The next time your business needs new computers, networking equipment or other technology, should you buy it or lease it? If you don’t know, read on. This month we’ll take a look at the benefits–and downsides–of both leasing and buying technology equipment, plus the questions you should ask to ensure you get the best deal.
Leasing: The Benefits
- Leasing keeps your equipment up-to-date. Computers and other tech equipment eventually become obsolete. With a lease, you pass the financial burden of obsolescence to the equipment leasing company. For example, let’s say you have a two-year lease on a copy machine. After that lease expires, you’re free to lease whatever equipment is newer, faster and cheaper. (This is also a reason some people prefer to lease their cars.) In fact, 65 percent of respondents to a 2005 Equipment Leasing Association survey said the ability to have the latest equipment was leasing’s number-one perceived benefit.
- You’ll have predictable monthly expenses. With a lease, you have a pre-determined monthly line item, which can help you budget more effectively. Thirty-five percent of respondents to the Equipment Leasing Association’s survey said this was leasing’s second-highest benefit.
- You pay nothing up front. Many small businesses struggle with cash flow and must keep their coffers as full as possible. Because leases rarely require a down payment, you can acquire new equipment without tapping much-needed funds.
- You’re able to more easily keep up with your competitors. Leasing can enable your small business to acquire sophisticated technology, such as a voice over internet protocol (VoIP) phone system, that might be otherwise unaffordable. The result: You’re better able to keep up with your larger competitors without draining your financial resources.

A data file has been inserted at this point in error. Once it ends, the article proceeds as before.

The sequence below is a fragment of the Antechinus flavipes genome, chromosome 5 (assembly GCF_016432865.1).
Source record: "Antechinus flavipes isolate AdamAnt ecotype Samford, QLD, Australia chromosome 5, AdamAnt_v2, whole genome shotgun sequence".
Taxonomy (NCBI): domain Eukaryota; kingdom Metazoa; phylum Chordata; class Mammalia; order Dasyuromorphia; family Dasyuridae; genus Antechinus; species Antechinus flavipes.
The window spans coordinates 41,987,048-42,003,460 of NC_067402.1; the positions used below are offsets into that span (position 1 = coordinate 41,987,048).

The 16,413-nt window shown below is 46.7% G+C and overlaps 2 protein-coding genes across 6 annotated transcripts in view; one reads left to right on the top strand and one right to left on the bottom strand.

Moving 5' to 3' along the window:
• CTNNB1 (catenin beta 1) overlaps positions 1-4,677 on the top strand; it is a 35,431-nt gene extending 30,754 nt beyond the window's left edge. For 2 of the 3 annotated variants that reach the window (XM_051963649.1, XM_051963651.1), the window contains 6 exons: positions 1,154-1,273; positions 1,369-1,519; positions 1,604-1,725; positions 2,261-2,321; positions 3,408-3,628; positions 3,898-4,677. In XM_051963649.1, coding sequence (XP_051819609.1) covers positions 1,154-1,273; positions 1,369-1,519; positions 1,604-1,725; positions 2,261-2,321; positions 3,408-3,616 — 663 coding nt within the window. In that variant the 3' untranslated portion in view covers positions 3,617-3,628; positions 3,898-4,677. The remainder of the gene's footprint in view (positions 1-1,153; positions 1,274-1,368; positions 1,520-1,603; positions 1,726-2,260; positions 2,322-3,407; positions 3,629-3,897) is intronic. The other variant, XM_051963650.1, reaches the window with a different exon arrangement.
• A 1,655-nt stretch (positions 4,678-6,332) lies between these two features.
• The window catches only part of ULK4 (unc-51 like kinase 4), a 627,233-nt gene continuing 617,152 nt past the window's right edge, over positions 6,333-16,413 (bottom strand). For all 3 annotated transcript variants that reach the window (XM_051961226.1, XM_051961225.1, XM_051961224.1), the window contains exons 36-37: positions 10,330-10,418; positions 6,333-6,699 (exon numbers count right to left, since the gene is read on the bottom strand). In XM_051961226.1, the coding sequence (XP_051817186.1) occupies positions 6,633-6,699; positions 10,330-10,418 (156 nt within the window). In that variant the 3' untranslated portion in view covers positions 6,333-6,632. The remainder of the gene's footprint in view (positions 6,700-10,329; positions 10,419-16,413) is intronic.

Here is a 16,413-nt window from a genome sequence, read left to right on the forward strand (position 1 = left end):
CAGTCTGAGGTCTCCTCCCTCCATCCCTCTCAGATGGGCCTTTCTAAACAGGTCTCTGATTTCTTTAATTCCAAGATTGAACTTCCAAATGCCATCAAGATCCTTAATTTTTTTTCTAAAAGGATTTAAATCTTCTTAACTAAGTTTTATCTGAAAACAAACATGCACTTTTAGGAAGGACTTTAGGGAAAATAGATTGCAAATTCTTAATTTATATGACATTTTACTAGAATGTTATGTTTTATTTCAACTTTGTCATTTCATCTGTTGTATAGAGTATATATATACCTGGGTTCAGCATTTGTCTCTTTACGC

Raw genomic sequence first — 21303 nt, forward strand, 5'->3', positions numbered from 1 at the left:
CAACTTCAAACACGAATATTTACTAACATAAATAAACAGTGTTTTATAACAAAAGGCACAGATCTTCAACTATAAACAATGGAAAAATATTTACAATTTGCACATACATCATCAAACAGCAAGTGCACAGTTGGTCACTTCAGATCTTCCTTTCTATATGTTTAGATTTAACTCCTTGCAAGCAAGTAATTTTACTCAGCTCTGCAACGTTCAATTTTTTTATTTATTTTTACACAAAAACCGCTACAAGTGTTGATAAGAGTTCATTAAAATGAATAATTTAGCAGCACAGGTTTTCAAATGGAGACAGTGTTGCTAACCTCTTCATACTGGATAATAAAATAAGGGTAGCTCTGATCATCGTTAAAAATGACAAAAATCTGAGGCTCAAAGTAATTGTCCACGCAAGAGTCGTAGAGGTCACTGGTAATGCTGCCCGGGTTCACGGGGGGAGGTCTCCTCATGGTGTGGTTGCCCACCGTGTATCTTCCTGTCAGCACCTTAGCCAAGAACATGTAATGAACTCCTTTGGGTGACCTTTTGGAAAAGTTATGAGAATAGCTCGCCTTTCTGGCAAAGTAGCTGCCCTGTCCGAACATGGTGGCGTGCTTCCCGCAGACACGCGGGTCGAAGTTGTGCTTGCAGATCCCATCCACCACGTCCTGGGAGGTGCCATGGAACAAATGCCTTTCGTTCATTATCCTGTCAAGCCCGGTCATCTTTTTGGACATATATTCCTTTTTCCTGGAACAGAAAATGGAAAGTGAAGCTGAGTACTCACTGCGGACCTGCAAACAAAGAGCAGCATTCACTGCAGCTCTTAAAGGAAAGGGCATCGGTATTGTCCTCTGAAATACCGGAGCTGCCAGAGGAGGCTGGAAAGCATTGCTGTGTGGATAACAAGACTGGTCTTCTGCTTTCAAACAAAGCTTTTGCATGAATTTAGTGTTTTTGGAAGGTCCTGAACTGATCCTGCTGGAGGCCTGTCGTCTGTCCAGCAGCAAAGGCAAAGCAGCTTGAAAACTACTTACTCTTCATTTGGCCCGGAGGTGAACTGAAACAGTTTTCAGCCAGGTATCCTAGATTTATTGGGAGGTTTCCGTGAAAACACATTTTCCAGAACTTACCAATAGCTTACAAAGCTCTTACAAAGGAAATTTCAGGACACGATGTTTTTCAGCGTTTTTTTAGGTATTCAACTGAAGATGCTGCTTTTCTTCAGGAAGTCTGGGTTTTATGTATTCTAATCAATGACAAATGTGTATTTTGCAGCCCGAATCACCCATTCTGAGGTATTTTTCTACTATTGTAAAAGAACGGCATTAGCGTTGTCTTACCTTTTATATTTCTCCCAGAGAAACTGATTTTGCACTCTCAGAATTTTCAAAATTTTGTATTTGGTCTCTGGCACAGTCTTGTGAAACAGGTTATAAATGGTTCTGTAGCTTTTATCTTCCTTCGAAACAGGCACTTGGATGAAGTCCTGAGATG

Buying: The Benefits
- It’s easier than leasing. Buying equipment is easy–you decide what you need, then go out and buy it. Taking out a lease, however, involves at least some paperwork, as leasing companies often ask for detailed, updated financial information. They may also ask how and where the leased equipment will be used. Also, lease terms can be complicated to negotiate. And if you don’t negotiate properly, you could end up paying more than you should or receiving unfavorable terms.
- You call the shots regarding maintenance. Equipment leases often require you to maintain equipment according to the leasing company’s specifications, and that can get expensive. When you buy the equipment outright, you determine the maintenance schedule yourself.
- Your equipment is deductible. Section 179 of the IRS code lets you deduct the full cost of newly purchased assets, such as computer equipment, in the first year. With most leases favored by small businesses–called operating leases–you can only deduct the monthly payment.
Buying: The Downsides